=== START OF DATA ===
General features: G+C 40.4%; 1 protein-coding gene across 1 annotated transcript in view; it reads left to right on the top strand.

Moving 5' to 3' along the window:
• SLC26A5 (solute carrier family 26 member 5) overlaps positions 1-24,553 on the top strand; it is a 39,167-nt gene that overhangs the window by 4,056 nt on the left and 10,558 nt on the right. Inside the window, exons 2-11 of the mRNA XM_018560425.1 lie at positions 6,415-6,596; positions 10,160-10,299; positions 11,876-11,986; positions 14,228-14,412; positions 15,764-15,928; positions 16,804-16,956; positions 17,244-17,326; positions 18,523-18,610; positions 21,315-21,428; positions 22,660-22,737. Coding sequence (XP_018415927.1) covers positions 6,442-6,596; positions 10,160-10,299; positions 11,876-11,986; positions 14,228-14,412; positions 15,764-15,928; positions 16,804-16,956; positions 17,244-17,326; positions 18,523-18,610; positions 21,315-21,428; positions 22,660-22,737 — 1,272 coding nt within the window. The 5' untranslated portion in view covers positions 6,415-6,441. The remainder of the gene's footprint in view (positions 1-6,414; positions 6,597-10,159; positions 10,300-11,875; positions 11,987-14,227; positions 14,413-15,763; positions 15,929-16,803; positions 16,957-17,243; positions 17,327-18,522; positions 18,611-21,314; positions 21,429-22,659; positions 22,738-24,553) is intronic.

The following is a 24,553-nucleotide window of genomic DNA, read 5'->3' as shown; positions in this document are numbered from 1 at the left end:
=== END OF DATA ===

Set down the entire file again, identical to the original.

General features: G+C 40.4%; 1 protein-coding gene across 1 annotated transcript in view; it reads left to right on the top strand.

Moving 5' to 3' along the window:
• SLC26A5 (solute carrier family 26 member 5) overlaps positions 1-24,553 on the top strand; it is a 39,167-nt gene that overhangs the window by 4,056 nt on the left and 10,558 nt on the right. Inside the window, exons 2-11 of the mRNA XM_018560425.1 lie at positions 6,415-6,596; positions 10,160-10,299; positions 11,876-11,986; positions 14,228-14,412; positions 15,764-15,928; positions 16,804-16,956; positions 17,244-17,326; positions 18,523-18,610; positions 21,315-21,428; positions 22,660-22,737. Coding sequence (XP_018415927.1) covers positions 6,442-6,596; positions 10,160-10,299; positions 11,876-11,986; positions 14,228-14,412; positions 15,764-15,928; positions 16,804-16,956; positions 17,244-17,326; positions 18,523-18,610; positions 21,315-21,428; positions 22,660-22,737 — 1,272 coding nt within the window. The 5' untranslated portion in view covers positions 6,415-6,441. The remainder of the gene's footprint in view (positions 1-6,414; positions 6,597-10,159; positions 10,300-11,875; positions 11,987-14,227; positions 14,413-15,763; positions 15,929-16,803; positions 16,957-17,243; positions 17,327-18,522; positions 18,611-21,314; positions 21,429-22,659; positions 22,738-24,553) is intronic.

The following is a 24,553-nucleotide window of genomic DNA, read 5'->3' as shown; positions in this document are numbered from 1 at the left end: